One Wonderfully Awkward Artist Draws The Plight Of The Introverted Partygoer

Neethi is a 27-year-old illustrator from Bangalore who really hates group hangs.

What is your party personality? Upon entering a social gathering, do you quickly find yourself surrounded by adoring fans as you fall into a story about your hilariously bad work week? Or do you immediately head toward the drink table, the bathroom, or, if need be, any piece of furniture that can shield you from view? Anything to avoid human contact.

Bangalore-based illustrator Neethi identifies as the latter. “I’ve grown into a 27-year old who looks for benches to crawl under, or curtains to hide behind at events involving more than three people,” she explains on her website. “Every brave new venture with people goes down in the same way ― a cyclical uneasiness resulting in sweat and silent tears rolling down the cheek.”

In her series of illustrated GIFs titled “The Socially Awkward Adult,” Neethi explores the peculiarities of life as a grown woman who still, when confronted with the possibility of group socializing, feels the urge to run ― or at least awkwardly mention that you follow the person on Instagram. Each drawing homes in on a particular nervous tick that many introverts will recognize ― the eye scan, the foot tap, the finger fidget ― all time-tested ways to communicate your social angst to the world around you.

We reached out to Neethi to learn more about her relatable and totally charming series.


How would you describe your relationship to illustration? Is it an occupation, a hobby, a passion, a pastime?

I used to write voraciously during my teens. Somewhere down the line, words took a backseat. I lost my voice and got stuck in the regular rut. That’s when I began moonlighting as an illustrator. I wanted to bridge the gap between my textile design work and the passion for storytelling. Most of all, I loved working on small personal projects and relished the liberties it brought. I guess once you start doing the kind of work you intend on pursuing, it comes around in similar forms. I hope to continue building my own narratives and flesh out more stories through art.

What are the conditions under which you draw? Do you have a specific set-up or ritual, or do you have a notebook on the go?

I’ve been on the move all my adult life, transporting my little workstation across houses, hotels and hostels. All I need to do anywhere is find a corner table, spread out my notebook, laptop and a cup of tea. Watercolor and gouache are my best companions on the road. I find it really liberating to use cheap blank notebooks to draw on. It allows me to make mistakes and be in the moment. My client works are largely digital and the process for each brief is different. I like to explore the full potential of a project without limiting myself to a format.

You describe yourself as a “Socially Awkward Adult.” Can you expand a bit on what you mean by this? What situations trigger your awkward side and how would you define your fears?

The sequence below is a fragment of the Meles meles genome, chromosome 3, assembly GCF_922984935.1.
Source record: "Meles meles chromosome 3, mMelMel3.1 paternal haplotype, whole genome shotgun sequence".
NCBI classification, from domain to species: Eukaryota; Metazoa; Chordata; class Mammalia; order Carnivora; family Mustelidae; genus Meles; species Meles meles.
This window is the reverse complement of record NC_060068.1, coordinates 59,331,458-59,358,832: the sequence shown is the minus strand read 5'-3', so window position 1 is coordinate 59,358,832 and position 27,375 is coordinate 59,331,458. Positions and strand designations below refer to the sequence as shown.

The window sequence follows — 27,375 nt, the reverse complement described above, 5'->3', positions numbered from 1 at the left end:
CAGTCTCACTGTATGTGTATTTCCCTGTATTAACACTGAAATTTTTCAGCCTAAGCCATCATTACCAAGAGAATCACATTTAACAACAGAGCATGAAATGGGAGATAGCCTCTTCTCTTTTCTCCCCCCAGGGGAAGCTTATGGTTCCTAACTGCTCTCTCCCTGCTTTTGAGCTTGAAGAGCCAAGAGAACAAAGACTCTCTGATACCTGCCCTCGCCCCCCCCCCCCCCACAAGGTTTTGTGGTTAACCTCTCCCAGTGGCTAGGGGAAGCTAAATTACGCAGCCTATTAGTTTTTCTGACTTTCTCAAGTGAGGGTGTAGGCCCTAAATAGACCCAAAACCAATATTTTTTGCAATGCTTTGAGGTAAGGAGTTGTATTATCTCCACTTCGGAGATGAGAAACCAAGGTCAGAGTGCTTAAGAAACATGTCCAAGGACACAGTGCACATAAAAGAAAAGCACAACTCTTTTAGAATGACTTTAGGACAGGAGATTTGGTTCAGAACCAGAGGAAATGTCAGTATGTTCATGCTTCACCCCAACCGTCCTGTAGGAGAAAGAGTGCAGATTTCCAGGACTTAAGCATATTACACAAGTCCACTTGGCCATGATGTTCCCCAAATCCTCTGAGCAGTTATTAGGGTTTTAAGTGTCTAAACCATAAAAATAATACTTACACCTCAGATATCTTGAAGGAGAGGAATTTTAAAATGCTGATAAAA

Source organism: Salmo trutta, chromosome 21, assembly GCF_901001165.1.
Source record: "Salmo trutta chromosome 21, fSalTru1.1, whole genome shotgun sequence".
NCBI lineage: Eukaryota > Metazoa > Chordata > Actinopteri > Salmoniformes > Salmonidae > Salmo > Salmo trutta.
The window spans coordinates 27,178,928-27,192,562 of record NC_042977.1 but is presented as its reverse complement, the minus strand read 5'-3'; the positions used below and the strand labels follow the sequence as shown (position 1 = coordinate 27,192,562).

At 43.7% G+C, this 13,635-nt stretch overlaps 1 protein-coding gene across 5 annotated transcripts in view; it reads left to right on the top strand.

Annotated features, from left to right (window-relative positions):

Most of the time when anyone comes home, I am awkwardly hiding behind my computer screen. I am not a misanthrope by any means; I do like having people around. But interacting with a group is something I’ve always dreaded. Perhaps it stems from me being a single child and feeling out of place with a large number of people.

I’ve been told I zone out often in a gathering. My friends find it hard to introduce me, since they know my standard courtesies would include just a string of awkward giggles. Believe me, I have tried! I’ve gone up to people with the intention of having a meaningful conversation, only to blurt out lines like, “hi-you-look-taller-on-Instagram.” And if someone comes up to me, I just mumble some incoherent phrases and end up absorbed in my phone or staring at the walls.


Walk me through the process for creating these GIFs. Do you first draft them by hand before creating them digitally?

The idea for this series came from a chat I had with writer Meera Ganapathi about how people behave in social situations. All of those instances were me! I extended what began as a single static piece into a series of GIFs. The loopy format fell perfectly in line with the nervous tendencies we have when we’re anxious. I drew out rough sketches in a cab ride back home from an event and finished them digitally.

In the U.S., many introverts have found a voice and an outlet on the internet. Are introverts “having a moment” like this in Bangalore as well?

Definitely! We are the internet generation and I’d like to believe that the introverts of the world have united over the internet. Back in the early 2000s when blogging became popular, all the shy bees took to it. Be it writing or drawing, we had a safe space to unleash our thoughts. I still have many friends from creative support groups back then who have migrated to Facebook now, a lot of whom I have never met. Today, with social media, we can take our own time to be expressive. And chances are that we will be heard.


Do you support yourself as an illustrator? Do you have a day job?

Yes, I’ve been freelancing full time as an illustrator for just almost a year now and it has been truly rewarding. I hope to be able to pursue my passion for as long as I can.

What do you hope to communicate through your drawings?

Drawing has always been therapeutic for me. Whenever I am at a low point, art can instantly uplift my spirit and I hope to do the same for people. It is a strong tool to start a conversation. I am currently working on some new series that touch upon stronger topics and hope to shed some light on them through my drawings.


Popular in the Community